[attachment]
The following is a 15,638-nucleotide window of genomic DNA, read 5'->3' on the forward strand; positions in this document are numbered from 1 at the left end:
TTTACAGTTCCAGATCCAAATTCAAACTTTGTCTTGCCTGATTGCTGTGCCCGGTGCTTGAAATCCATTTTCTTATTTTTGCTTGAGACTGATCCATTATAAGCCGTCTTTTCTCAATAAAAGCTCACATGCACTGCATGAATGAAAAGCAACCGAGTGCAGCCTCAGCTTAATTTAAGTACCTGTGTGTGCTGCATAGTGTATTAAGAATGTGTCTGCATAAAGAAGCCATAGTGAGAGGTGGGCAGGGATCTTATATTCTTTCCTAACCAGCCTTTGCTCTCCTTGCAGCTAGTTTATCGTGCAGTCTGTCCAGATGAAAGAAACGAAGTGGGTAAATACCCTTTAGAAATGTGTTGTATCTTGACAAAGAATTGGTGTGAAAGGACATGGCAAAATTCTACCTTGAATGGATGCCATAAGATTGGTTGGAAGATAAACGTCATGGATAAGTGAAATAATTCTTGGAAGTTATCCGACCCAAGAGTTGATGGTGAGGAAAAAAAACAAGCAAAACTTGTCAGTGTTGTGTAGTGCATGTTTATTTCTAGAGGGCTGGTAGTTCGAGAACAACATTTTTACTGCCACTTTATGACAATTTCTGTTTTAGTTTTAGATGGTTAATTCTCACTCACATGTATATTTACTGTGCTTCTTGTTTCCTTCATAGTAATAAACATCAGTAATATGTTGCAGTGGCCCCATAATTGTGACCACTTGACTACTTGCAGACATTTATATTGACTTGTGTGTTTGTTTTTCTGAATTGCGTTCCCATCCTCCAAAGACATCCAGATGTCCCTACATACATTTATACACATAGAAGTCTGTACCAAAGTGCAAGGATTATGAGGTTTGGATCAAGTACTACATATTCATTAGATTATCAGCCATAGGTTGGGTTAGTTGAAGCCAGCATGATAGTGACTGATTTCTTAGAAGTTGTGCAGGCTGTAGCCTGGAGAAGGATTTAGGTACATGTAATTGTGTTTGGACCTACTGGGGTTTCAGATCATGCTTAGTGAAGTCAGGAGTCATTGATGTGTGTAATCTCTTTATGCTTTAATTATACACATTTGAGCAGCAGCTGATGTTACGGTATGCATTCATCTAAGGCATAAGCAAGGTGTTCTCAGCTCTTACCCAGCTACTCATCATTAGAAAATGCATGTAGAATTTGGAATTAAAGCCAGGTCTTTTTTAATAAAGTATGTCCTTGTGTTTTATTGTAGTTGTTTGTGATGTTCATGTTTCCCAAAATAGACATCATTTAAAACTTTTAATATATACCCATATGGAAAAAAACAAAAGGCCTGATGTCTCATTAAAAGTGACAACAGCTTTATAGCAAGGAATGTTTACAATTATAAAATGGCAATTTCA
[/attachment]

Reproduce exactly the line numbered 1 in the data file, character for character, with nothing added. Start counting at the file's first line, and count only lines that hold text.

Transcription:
The following is a 15,638-nucleotide window of genomic DNA, read 5'->3' on the forward strand; positions in this document are numbered from 1 at the left end: